The Basics of Ransomware Explained
By this stage, pretty much all of us have had that call from the bank. “Mr. Ciancio, we’re just ringing today to discuss some unusual activity on your credit card ending in numbers 1234…”. That sinking feeling you get is just the start of what data theft from ransomware feels like on a very personal level. Luckily today most of us have a reasonable handle on the checks and balances we need to have in place to ward off a personal financial blow from a lost, stolen or compromised card.
Zooming out though, we see that most modern-day attacks designed to steal credit card, personal, corporate or even medical data are actually part of much larger, coordinated, highly sophisticated and very lucrative criminal enterprise networks – some even have fully serviced “help desks” set up to legitimize their scams.
But believe it or not, sometimes the bad guys have just the same problems as the good guys. Just as we are overwhelmed with the volumes of big data our businesses are dealing with, so too are the criminals. Their traditional modes of attack have simply yielded too much stolen data; so much so that they don’t even get around to using all their stolen records!
To add insult to injury, while we’re grappling with how to better use our data, they’ve already found a better way to get an optimal return on investment on theirs: Ransomware.
Ransomware represents one of the greatest cyber threats to your business. It’s basically the new-age version of the bad guys taking your top spy hostage and keeping him captive till you pay up. Ransomware is driven by a network of criminal enterprises whose aim is simple – to block your access to your own data – not just personal data, but large silos, if not all, of your critical business data. Then they monetize their attack by trying to sell your own data back to you. It’s not a new tactic by any means, but it is one of the most widespread and damaging threats that SMBs face today. So, baseline, what do you need to know? Here are our three “Rs” to getting Ransomware resistant.
Recognise the Routes of Attack
There are two main routes for a ransomware attack:
Malicious Email – highly genuine-looking emails with attachments that when clicked on will download the ransomware on your computer.
Malicious Websites – often legitimate websites that have been temporarily infected so that simple browsing is enough for ransomware to download and install. Constantly evolving and relentless, ransomware is continuously being reengineered to defeat existing protections. Even the big guys are constantly being exploited so the bad guys can get access to your people and computers: anyone received one of those bogus Australia Post emails last XMAS? SMBs need combat solutions specific to ransomware to avoid getting caught in the net.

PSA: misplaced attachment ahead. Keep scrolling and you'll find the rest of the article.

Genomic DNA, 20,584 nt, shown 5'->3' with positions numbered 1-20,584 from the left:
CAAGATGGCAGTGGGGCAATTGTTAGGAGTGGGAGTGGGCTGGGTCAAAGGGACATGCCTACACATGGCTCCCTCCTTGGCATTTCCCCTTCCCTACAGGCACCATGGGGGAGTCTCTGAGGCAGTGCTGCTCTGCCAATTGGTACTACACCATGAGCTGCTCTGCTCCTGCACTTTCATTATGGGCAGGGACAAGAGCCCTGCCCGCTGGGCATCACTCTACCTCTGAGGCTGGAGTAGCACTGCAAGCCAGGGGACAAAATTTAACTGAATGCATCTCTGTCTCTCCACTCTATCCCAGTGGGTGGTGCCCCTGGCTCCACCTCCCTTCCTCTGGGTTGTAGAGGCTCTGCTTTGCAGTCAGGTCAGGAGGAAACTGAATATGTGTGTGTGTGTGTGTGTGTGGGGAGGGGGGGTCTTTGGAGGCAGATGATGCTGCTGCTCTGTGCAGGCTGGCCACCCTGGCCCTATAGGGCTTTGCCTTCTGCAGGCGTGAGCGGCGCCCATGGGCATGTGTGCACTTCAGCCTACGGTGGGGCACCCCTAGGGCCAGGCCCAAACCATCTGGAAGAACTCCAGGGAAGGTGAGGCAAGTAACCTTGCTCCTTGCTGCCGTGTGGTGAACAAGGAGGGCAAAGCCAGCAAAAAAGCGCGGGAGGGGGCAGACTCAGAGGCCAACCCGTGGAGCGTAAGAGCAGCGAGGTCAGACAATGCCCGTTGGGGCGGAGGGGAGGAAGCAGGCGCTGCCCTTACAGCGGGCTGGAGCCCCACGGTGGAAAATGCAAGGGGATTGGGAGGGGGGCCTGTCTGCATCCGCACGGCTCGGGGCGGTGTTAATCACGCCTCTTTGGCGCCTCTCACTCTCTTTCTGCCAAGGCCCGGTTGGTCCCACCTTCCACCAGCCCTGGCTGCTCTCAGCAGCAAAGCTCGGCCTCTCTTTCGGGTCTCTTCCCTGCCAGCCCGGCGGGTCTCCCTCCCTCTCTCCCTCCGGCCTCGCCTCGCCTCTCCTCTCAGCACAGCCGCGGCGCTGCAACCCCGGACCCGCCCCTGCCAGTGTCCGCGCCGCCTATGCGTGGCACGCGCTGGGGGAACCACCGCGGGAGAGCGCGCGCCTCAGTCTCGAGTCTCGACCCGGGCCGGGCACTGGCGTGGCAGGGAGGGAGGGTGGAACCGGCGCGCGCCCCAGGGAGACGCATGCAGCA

Realize the Risks
Sophos tells horror stories out of the US where the Hollywood Presbyterian Medical Centre reportedly paid 40 bitcoins ($17,000) to regain access to its own files, while another major hospital was still not given access to all its files even after paying up on two successive ransomware demands. In Australia over 6000 cases of malware and ransomware attacks were reported to the ACCC in 2016, with attacks costing businesses several thousands of dollars each incident. There are even reports that a Victorian retailer was hit up for over $250,000 last year, but managed to fly under the media radar.
The ransom paid represents just a fraction of the potential cost to a small to medium size business. Indirect costs associated with a ransomware event include:
- time the business is offline,
- resources redirected to resolving threats,
- damage control within the business, its clients and stakeholders,
- the list could go on and on…
Rethink Your Resources
“Yeah, but we have an IT guy that keeps our anti-virus stuff up-to-date.”
The problem with this mindset is that the size of the playing field has changed. Business owners today simply do not understand the enormity of the attack surface or the need for ransomware-specific solutions to deal with the constant level-upping of attacks. Your average in-house IT team (or person) is usually fully occupied trying to keep as many entryways as possible closed off and detecting right-now threats. It’s time for business leaders to be more open to the need to share the burden. Doubling up in-house efforts with an external managed security services provider will assist in covering against more threat vectors, keep security systems and practices cutting edge, and reduce unused technologies, and give businesses stronger means of identifying emerging threats. Spreading the work across both internal and external resources also gives SMBs the expertise and leeway to prioritize formulating actual response and recovery plans, not just for the “if” but for the “when”.
Ransomware – it’s time Australian business leaders and SMBs arm themselves with the knowledge, tools and partners to help them realistically assess their exposure. Getting the right type and amount of defences in place is key, right now, before the scale of ransomware attacks on our business landscape start to mirror those overseas.